York Corrugating Company Reverse Split $YCRG

Be sure to read a great post this morning by Value Investing Blog on a YCRG reverse split squeeze-out:
Every now and then I like to highlight a transaction that to me looks unfair to minority shareholders. For example, two years ago, Waxman Industries tried to buy out shareholders at a ridiculous price that amounted to just 12% of book value. Apparently so many shareholders asserted their appraisal rights that the company ended up cancelling the whole deal about a year later.

This week I received the financial statements of York Corrugating Company (OTC:YCRG). The company is a manufacturer of precision metal components and sheet metal products. [...]

In previous years I only received financials and the notes to the financial statements. There was no letter from the CEO describing how the business performed that year. This year there suddenly was a letter. It was even titled “Important Letter to Shareholders”, so that made me curious.

Unfortunately the letter announces an attempt from the company’s management to cash out the remaining minority shareholders. They plan to do this by way of a reverse split at a ratio of 2960-for-1. Every shareholder holding less than 2960 shares will see their fractional shares (post-split) cashed out at a price of $308 per share, determined on a pre-split basis.

The company has obtained a valuation from Baker Tilly Virchow Krause LLP to deterimine the “fair market value” of the minority shares. Their report is not included, nor is there any explanation offered why this price is deemed fair.

The company only had 20,841 shares outstanding as of December 31, 2019. At a price of $308, the Board of YCRG thinks that $6.4 million is a fair valuation for the company. Looking at the balance sheet and the company’s recent earnings, this valuation looks much too low.
He did not post a copy of the letter to shareholders, but we are trying to track it down.

York Corrugating Co. is a classic Oddball (it's in the Century Club) although we have not written about it on the blog before. It is based in West York, PA; a half hour or so from the headquarters of Hanover Foods, but pretty close to little York Airport where Hanover keeps its Cessna Citation jet!

Whatever is in the water in southeastern Pennsylvania does not seem to promote friendliness to minority shareholders. In fact, in looking for case law on squeeze-outs, we see some old friends: a 2012 Supreme Court of Pennsylvania opinion in Mitchell Partners, LP vs Irex Corporation:
Mitchell Partners, L.P., was a minority shareholder of Irex Corporation, a privately-held Pennsylvania business corporation. In 2006, Irex participated in a merger transaction structured so that some minority shareholders would be “cashed out” and would not receive an equity interest in the surviving corporation, a wholly owned subsidiary of North Lime Holdings Corporation. Mitchell objected to the acquisition, as it viewed the transaction as a “squeeze out” of minority interests at an unfair price. The merger proceeded nonetheless, and Irex commenced valuation proceedings in state court, per Section 1579 of the BCL, to address the dispute with Mitchell.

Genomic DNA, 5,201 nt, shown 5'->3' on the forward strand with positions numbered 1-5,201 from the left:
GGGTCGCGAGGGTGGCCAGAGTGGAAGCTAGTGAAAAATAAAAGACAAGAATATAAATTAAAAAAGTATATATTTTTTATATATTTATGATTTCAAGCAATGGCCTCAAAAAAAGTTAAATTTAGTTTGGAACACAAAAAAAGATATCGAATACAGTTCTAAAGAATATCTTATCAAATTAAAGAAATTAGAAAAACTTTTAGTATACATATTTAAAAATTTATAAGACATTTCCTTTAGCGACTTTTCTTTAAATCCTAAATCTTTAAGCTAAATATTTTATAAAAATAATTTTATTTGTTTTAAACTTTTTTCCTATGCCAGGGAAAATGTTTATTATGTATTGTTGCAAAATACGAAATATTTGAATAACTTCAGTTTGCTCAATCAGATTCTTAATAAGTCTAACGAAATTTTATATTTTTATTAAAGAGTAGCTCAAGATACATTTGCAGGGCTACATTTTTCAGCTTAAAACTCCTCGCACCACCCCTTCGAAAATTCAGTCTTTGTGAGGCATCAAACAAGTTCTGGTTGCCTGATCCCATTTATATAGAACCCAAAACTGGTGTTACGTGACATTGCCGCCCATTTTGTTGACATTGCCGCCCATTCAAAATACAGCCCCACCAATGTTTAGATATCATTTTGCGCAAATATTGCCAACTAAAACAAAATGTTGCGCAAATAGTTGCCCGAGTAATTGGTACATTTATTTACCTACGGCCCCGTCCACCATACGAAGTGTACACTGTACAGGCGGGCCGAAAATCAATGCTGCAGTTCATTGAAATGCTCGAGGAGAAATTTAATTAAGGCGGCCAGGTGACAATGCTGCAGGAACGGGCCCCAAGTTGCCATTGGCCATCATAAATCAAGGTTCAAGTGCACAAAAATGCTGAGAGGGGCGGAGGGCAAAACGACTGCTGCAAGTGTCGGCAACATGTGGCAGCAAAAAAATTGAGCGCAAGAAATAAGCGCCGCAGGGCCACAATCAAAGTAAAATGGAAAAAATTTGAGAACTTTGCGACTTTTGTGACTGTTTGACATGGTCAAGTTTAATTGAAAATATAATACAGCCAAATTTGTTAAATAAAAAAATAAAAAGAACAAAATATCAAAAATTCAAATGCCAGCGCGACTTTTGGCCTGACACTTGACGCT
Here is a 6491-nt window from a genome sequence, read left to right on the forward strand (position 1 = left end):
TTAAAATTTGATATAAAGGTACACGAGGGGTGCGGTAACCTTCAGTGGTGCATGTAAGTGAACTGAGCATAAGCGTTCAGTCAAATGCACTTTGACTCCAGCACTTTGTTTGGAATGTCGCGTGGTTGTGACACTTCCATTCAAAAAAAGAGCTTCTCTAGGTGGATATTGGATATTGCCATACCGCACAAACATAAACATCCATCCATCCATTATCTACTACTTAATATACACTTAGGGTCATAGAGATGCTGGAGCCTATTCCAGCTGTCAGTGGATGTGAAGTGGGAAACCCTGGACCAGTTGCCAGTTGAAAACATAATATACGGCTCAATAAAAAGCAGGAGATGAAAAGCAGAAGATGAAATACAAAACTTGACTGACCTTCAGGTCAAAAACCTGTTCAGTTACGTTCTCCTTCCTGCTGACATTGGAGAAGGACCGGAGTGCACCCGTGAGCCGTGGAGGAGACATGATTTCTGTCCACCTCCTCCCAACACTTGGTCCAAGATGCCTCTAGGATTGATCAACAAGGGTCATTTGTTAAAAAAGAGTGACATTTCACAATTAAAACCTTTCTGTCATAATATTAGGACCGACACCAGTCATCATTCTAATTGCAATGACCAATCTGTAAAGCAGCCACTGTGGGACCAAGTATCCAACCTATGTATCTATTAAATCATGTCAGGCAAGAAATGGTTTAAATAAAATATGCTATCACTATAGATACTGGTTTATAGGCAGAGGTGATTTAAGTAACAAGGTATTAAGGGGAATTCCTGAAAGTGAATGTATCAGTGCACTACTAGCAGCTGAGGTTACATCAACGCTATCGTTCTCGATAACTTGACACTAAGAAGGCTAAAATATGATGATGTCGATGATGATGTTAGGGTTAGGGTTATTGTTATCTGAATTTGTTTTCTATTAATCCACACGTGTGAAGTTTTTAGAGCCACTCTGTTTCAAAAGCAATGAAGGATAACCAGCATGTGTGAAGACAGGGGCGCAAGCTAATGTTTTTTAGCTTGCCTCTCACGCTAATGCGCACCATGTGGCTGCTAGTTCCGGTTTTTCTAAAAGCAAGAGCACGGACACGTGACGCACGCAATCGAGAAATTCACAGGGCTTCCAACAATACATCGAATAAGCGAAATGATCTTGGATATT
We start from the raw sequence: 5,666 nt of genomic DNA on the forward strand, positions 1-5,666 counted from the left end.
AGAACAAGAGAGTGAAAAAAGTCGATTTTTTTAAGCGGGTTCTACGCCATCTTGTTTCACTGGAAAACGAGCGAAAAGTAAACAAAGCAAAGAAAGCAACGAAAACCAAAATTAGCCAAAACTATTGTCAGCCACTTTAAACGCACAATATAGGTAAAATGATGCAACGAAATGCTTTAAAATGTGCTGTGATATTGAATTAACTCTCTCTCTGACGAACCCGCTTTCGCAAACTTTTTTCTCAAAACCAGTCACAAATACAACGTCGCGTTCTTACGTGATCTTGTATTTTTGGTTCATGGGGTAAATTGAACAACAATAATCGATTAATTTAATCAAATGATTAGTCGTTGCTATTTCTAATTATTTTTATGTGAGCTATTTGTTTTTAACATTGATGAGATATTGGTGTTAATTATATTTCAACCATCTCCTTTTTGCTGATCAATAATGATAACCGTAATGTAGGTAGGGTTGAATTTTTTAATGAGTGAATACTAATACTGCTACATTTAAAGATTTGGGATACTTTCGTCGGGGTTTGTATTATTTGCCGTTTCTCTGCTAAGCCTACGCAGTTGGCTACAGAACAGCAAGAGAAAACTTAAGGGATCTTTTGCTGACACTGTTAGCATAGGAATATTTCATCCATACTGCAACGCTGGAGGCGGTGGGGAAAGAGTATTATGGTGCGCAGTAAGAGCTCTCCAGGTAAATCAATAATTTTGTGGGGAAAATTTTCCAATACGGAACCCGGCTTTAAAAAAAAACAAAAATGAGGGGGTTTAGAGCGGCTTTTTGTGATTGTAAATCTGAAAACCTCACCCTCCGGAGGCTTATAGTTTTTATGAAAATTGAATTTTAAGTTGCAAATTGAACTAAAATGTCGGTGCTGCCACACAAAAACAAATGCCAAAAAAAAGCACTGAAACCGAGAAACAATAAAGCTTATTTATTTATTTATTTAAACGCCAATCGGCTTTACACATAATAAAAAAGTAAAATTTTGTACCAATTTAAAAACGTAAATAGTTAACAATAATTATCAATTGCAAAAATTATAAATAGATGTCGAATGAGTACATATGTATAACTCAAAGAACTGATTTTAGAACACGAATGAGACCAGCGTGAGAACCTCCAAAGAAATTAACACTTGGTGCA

Meanwhile, Mitchell pursued common law remedies in a diversity action in federal court, naming as defendants Irex, its directors, most of its officers, and North Lime. The complaint asserted claims for breach of fiduciary duties, aiding and abetting breach of fiduciary duties, and unjust enrichment. The defendants sought dismissal on the ground that, under Section 1105 of the BCL, judicial valuation is the sole remedy available to dissenting shareholders in the post-merger timeframe.
Notice that the Irex merger closed in October 2006, Mitchell sued in federal court October 2008, and the case went to the federal court of appeals and the Supreme Court of Pennsylvania, because the federal court certified a question of state law for them to answer. The 2012 state supreme court opinion was a victory, establishing a legal precedent in Pennsylvania: "shareholders [can] bring a non-appraisal action, after the closing of a merger, asserting fraud or fundamental unfairness."

Good for Mitchell for fighting so long and hard - Irex paid a big tax for not asking for minority shareholder blessing of what it wanted to do before doing it. But that 4+ year battle points to something important.

In his post, Value Investing Blog alludes to a problem that minority shareholders have in these situations: a high fixed cost of fighting what the management and/or controlling shareholders are trying to do. It can be a significant cost in terms of time and attention, and for someone to rationally pay that cost upfront he would have to anticipate a higher expected benefit. An appraisal action is likely going to require dissenting shareholders to have an expert report.

That suggests something important for corporate governance theory. The ownership structure of a company matters, and can be very important for the ultimate returns of shareholders. At the limit, if a company were to be owned by a large group of shareholders each holding a single share of de minimis value, it might be possible for the management to convert all of the company's equity to their benefit and rational for the shareholders to acquiesce. (In theory, the shareholders could resist as a class, but in practice those efforts have to be initiated and organized by a shareholder with an economic incentive to do so.)

Speaking of reverse splits, yesterday's post was about shareholder activism at Life Insurance Company of Alabama. On the Concerned Shareholder website, there is mention that LICOA was considering a reverse stock split in 2015 and met with state regulators about it. No word on what happened with it though (or why it didn't happen).

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